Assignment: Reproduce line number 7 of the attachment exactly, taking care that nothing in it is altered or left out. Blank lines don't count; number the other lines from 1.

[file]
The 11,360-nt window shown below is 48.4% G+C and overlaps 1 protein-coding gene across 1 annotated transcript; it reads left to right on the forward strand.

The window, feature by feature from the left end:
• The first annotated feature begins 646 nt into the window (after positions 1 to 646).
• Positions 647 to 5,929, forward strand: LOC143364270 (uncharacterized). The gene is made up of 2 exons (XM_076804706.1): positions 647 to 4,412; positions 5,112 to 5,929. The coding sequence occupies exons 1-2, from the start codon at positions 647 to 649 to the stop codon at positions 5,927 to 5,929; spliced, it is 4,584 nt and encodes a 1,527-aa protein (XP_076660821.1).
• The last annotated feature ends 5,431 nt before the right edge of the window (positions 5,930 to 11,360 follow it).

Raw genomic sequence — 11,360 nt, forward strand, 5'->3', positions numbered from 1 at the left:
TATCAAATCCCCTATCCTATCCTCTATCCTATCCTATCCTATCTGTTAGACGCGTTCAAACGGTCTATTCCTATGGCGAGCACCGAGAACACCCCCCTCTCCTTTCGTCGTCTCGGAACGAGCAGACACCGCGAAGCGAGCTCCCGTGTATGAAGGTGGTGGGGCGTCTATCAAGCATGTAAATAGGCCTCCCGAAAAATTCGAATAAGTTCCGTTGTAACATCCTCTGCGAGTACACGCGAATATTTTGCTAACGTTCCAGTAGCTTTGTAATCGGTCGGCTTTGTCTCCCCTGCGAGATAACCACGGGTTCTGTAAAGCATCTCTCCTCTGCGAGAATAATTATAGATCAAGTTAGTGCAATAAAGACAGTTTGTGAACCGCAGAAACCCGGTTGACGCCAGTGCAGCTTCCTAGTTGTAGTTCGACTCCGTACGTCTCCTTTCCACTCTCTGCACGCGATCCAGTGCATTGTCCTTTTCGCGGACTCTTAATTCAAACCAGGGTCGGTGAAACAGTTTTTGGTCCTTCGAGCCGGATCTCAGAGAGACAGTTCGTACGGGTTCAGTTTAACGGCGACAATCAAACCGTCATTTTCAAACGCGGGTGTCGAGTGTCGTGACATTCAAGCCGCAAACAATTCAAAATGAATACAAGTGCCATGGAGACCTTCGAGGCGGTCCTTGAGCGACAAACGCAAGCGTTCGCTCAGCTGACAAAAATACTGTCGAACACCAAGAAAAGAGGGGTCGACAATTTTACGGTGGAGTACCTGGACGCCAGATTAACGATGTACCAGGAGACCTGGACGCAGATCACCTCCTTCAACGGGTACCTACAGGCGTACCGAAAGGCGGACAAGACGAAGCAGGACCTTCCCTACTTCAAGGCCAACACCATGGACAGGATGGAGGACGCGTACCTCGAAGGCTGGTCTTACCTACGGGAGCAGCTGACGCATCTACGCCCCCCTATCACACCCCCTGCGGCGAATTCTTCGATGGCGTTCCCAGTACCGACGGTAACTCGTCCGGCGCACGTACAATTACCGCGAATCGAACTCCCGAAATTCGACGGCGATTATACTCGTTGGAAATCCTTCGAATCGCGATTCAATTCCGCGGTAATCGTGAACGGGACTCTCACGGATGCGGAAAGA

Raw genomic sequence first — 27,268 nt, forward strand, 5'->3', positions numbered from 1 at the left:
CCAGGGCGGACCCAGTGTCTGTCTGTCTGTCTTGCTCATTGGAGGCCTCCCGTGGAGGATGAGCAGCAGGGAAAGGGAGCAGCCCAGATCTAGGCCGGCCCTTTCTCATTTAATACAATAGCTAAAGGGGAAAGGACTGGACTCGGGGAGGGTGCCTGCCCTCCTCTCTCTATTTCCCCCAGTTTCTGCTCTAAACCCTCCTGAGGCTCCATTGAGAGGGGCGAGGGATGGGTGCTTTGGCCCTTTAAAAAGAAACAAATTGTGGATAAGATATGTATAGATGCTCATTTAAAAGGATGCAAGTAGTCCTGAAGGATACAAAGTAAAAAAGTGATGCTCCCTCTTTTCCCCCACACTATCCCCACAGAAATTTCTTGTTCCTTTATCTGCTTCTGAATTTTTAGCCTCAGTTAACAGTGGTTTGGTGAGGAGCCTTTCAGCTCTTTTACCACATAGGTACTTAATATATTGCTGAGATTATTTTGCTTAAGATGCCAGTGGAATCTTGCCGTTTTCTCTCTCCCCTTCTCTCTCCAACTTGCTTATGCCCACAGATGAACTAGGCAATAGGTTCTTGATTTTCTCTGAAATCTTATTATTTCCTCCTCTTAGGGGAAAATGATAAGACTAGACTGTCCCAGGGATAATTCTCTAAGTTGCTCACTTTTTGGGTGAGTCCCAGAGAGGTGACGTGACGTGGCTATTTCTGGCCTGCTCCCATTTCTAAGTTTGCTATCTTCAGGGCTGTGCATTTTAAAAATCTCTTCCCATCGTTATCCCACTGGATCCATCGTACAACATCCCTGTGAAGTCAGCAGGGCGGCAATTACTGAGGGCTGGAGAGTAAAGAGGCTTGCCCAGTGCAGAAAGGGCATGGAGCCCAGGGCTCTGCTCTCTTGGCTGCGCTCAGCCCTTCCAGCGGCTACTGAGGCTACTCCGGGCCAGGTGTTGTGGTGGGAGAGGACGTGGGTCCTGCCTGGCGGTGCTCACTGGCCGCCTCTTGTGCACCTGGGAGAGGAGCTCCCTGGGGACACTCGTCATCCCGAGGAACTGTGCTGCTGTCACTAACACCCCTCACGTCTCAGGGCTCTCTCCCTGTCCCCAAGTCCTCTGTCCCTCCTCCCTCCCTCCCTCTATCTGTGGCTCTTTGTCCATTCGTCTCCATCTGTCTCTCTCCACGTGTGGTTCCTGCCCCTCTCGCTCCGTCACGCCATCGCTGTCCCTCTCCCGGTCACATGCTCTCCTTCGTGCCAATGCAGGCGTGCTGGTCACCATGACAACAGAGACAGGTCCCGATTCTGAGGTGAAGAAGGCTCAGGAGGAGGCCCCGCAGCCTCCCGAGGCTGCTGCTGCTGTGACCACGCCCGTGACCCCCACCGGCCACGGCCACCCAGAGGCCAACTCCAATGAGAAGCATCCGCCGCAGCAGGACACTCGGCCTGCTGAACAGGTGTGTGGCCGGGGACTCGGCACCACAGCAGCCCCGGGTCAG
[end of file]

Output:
TATCAAATCCCCTATCCTATCCTCTATCCTATCCTATCCTATCTGTTAGACGCGTTCAAACGGTCTATTCCTATGGCGAGCACCGAGAACACCCCCCTCTCCTTTCGTCGTCTCGGAACGAGCAGACACCGCGAAGCGAGCTCCCGTGTATGAAGGTGGTGGGGCGTCTATCAAGCATGTAAATAGGCCTCCCGAAAAATTCGAATAAGTTCCGTTGTAACATCCTCTGCGAGTACACGCGAATATTTTGCTAACGTTCCAGTAGCTTTGTAATCGGTCGGCTTTGTCTCCCCTGCGAGATAACCACGGGTTCTGTAAAGCATCTCTCCTCTGCGAGAATAATTATAGATCAAGTTAGTGCAATAAAGACAGTTTGTGAACCGCAGAAACCCGGTTGACGCCAGTGCAGCTTCCTAGTTGTAGTTCGACTCCGTACGTCTCCTTTCCACTCTCTGCACGCGATCCAGTGCATTGTCCTTTTCGCGGACTCTTAATTCAAACCAGGGTCGGTGAAACAGTTTTTGGTCCTTCGAGCCGGATCTCAGAGAGACAGTTCGTACGGGTTCAGTTTAACGGCGACAATCAAACCGTCATTTTCAAACGCGGGTGTCGAGTGTCGTGACATTCAAGCCGCAAACAATTCAAAATGAATACAAGTGCCATGGAGACCTTCGAGGCGGTCCTTGAGCGACAAACGCAAGCGTTCGCTCAGCTGACAAAAATACTGTCGAACACCAAGAAAAGAGGGGTCGACAATTTTACGGTGGAGTACCTGGACGCCAGATTAACGATGTACCAGGAGACCTGGACGCAGATCACCTCCTTCAACGGGTACCTACAGGCGTACCGAAAGGCGGACAAGACGAAGCAGGACCTTCCCTACTTCAAGGCCAACACCATGGACAGGATGGAGGACGCGTACCTCGAAGGCTGGTCTTACCTACGGGAGCAGCTGACGCATCTACGCCCCCCTATCACACCCCCTGCGGCGAATTCTTCGATGGCGTTCCCAGTACCGACGGTAACTCGTCCGGCGCACGTACAATTACCGCGAATCGAACTCCCGAAATTCGACGGCGATTATACTCGTTGGAAATCCTTCGAATCGCGATTCAATTCCGCGGTAATCGTGAACGGGACTCTCACGGATGCGGAAAGA